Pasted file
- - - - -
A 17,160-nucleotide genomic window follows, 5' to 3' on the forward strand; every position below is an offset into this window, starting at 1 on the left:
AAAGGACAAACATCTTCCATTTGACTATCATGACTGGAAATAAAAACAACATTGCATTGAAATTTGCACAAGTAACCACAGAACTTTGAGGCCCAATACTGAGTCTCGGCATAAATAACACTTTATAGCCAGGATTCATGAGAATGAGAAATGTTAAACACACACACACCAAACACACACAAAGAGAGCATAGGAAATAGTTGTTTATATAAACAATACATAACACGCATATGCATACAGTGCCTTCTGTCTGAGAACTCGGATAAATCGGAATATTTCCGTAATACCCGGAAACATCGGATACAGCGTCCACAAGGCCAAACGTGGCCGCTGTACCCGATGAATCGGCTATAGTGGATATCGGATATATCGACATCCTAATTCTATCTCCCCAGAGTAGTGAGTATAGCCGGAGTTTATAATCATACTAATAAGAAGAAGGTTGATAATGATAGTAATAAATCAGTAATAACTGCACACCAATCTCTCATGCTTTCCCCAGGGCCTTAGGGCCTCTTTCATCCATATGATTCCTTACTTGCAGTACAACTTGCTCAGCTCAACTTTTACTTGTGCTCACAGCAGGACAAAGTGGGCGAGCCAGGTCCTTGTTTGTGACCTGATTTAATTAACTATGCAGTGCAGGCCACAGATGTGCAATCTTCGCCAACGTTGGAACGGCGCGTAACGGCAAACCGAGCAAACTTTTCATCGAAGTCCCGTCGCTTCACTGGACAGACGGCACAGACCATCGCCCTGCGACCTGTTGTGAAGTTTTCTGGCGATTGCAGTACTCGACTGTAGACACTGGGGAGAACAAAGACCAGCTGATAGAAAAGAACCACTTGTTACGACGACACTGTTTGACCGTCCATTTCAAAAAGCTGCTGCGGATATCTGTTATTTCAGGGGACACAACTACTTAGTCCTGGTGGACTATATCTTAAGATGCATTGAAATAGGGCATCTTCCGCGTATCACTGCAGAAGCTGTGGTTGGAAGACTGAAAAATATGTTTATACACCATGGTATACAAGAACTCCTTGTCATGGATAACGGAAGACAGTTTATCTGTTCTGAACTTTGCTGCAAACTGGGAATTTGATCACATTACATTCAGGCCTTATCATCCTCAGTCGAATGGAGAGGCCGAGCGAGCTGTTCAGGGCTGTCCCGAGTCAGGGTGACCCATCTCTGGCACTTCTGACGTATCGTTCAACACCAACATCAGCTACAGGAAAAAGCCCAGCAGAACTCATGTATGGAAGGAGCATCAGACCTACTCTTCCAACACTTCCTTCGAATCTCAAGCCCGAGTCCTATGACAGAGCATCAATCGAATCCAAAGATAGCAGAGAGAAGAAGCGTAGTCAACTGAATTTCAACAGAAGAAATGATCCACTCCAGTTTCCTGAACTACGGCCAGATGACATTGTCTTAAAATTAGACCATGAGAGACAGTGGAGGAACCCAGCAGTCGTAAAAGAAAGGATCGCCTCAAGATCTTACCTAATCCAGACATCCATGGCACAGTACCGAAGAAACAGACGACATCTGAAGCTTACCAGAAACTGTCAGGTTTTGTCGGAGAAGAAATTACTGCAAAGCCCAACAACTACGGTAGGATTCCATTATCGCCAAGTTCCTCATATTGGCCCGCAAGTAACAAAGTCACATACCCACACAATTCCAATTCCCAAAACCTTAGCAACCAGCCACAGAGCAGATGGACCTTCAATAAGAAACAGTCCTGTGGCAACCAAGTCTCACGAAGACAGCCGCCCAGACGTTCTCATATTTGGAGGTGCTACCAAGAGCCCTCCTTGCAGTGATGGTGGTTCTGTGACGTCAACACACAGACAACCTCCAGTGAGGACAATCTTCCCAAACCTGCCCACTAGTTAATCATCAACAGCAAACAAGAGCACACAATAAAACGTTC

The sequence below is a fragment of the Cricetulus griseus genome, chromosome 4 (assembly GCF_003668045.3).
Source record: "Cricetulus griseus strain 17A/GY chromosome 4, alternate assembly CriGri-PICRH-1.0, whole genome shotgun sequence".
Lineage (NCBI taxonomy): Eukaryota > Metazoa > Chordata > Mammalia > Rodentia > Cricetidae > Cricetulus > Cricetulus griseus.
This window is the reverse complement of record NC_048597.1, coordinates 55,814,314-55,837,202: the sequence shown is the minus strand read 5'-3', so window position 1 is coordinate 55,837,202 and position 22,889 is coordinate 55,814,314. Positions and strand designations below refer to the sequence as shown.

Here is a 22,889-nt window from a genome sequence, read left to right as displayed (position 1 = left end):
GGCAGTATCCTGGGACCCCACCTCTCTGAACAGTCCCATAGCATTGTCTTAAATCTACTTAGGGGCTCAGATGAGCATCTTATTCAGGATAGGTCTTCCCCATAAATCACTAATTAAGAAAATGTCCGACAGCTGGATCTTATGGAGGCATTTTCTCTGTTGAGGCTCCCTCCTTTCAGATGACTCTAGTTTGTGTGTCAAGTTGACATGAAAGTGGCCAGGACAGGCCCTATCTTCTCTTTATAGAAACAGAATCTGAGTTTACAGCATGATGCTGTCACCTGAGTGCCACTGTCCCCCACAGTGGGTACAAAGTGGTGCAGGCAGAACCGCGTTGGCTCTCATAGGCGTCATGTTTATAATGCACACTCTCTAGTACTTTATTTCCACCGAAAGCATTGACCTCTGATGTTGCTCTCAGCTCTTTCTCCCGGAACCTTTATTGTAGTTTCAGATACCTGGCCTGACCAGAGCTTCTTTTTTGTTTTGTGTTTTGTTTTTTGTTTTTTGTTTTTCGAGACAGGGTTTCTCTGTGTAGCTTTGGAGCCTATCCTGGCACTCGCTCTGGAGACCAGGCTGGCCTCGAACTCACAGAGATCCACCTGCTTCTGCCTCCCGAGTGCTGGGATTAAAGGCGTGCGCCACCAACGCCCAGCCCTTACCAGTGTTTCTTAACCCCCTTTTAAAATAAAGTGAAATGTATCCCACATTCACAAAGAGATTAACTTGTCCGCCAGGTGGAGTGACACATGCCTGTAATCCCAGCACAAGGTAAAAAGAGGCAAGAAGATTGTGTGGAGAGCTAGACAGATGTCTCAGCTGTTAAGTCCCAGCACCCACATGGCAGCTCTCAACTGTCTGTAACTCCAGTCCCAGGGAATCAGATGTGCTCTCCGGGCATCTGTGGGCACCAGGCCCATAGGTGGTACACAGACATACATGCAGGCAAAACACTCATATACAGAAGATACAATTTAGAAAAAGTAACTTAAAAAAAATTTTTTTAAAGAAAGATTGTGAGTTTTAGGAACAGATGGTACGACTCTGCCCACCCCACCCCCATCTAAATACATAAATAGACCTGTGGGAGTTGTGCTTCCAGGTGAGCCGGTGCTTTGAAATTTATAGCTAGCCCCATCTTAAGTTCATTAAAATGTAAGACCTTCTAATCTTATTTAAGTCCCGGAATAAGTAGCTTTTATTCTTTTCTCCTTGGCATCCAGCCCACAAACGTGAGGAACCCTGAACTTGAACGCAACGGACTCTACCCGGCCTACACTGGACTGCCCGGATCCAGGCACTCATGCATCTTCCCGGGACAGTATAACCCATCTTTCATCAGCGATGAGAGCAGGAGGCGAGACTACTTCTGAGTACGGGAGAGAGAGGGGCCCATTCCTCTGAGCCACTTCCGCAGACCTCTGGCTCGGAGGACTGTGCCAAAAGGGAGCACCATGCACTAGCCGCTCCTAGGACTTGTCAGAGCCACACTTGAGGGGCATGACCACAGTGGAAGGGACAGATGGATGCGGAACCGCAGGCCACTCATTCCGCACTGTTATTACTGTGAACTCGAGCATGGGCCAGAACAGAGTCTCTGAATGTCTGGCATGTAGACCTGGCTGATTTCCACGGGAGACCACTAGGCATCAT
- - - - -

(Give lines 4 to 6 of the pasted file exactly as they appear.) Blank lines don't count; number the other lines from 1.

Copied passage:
Source record: "Cricetulus griseus strain 17A/GY chromosome 4, alternate assembly CriGri-PICRH-1.0, whole genome shotgun sequence".
Lineage (NCBI taxonomy): Eukaryota > Metazoa > Chordata > Mammalia > Rodentia > Cricetidae > Cricetulus > Cricetulus griseus.
This window is the reverse complement of record NC_048597.1, coordinates 55,814,314-55,837,202: the sequence shown is the minus strand read 5'-3', so window position 1 is coordinate 55,837,202 and position 22,889 is coordinate 55,814,314. Positions and strand designations below refer to the sequence as shown.